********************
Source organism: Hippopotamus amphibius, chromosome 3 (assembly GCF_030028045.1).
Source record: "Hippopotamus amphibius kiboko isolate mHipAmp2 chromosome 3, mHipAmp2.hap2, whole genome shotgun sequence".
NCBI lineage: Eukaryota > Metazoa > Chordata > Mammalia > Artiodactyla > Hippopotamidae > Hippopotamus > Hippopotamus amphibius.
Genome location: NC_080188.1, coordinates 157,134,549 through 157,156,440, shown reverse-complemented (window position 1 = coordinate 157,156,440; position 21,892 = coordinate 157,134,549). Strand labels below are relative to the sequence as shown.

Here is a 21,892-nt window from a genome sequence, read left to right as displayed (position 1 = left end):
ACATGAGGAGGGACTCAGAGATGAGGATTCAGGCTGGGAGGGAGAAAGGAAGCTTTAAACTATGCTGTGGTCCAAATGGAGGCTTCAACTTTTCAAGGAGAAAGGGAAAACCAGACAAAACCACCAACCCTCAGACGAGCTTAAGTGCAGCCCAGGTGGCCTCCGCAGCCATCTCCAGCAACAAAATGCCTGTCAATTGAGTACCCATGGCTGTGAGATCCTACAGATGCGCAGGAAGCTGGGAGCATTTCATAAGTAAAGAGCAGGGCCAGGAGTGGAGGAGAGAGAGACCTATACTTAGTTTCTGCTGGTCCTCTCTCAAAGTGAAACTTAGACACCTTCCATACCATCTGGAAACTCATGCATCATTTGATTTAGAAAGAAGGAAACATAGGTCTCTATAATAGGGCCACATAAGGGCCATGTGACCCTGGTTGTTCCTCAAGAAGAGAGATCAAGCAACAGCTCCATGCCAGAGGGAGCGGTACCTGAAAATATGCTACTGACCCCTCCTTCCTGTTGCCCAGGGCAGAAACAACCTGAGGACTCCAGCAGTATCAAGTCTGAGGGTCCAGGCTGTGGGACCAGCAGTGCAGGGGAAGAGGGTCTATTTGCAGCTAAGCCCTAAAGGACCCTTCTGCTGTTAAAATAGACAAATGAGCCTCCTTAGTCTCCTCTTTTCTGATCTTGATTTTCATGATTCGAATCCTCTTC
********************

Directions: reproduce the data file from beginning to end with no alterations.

Source organism: Hippopotamus amphibius, chromosome 3 (assembly GCF_030028045.1).
Source record: "Hippopotamus amphibius kiboko isolate mHipAmp2 chromosome 3, mHipAmp2.hap2, whole genome shotgun sequence".
NCBI lineage: Eukaryota > Metazoa > Chordata > Mammalia > Artiodactyla > Hippopotamidae > Hippopotamus > Hippopotamus amphibius.
Genome location: NC_080188.1, coordinates 157,134,549 through 157,156,440, shown reverse-complemented (window position 1 = coordinate 157,156,440; position 21,892 = coordinate 157,134,549). Strand labels below are relative to the sequence as shown.

Here is a 21,892-nt window from a genome sequence, read left to right as displayed (position 1 = left end):
ACATGAGGAGGGACTCAGAGATGAGGATTCAGGCTGGGAGGGAGAAAGGAAGCTTTAAACTATGCTGTGGTCCAAATGGAGGCTTCAACTTTTCAAGGAGAAAGGGAAAACCAGACAAAACCACCAACCCTCAGACGAGCTTAAGTGCAGCCCAGGTGGCCTCCGCAGCCATCTCCAGCAACAAAATGCCTGTCAATTGAGTACCCATGGCTGTGAGATCCTACAGATGCGCAGGAAGCTGGGAGCATTTCATAAGTAAAGAGCAGGGCCAGGAGTGGAGGAGAGAGAGACCTATACTTAGTTTCTGCTGGTCCTCTCTCAAAGTGAAACTTAGACACCTTCCATACCATCTGGAAACTCATGCATCATTTGATTTAGAAAGAAGGAAACATAGGTCTCTATAATAGGGCCACATAAGGGCCATGTGACCCTGGTTGTTCCTCAAGAAGAGAGATCAAGCAACAGCTCCATGCCAGAGGGAGCGGTACCTGAAAATATGCTACTGACCCCTCCTTCCTGTTGCCCAGGGCAGAAACAACCTGAGGACTCCAGCAGTATCAAGTCTGAGGGTCCAGGCTGTGGGACCAGCAGTGCAGGGGAAGAGGGTCTATTTGCAGCTAAGCCCTAAAGGACCCTTCTGCTGTTAAAATAGACAAATGAGCCTCCTTAGTCTCCTCTTTTCTGATCTTGATTTTCATGATTCGAATCCTCTTC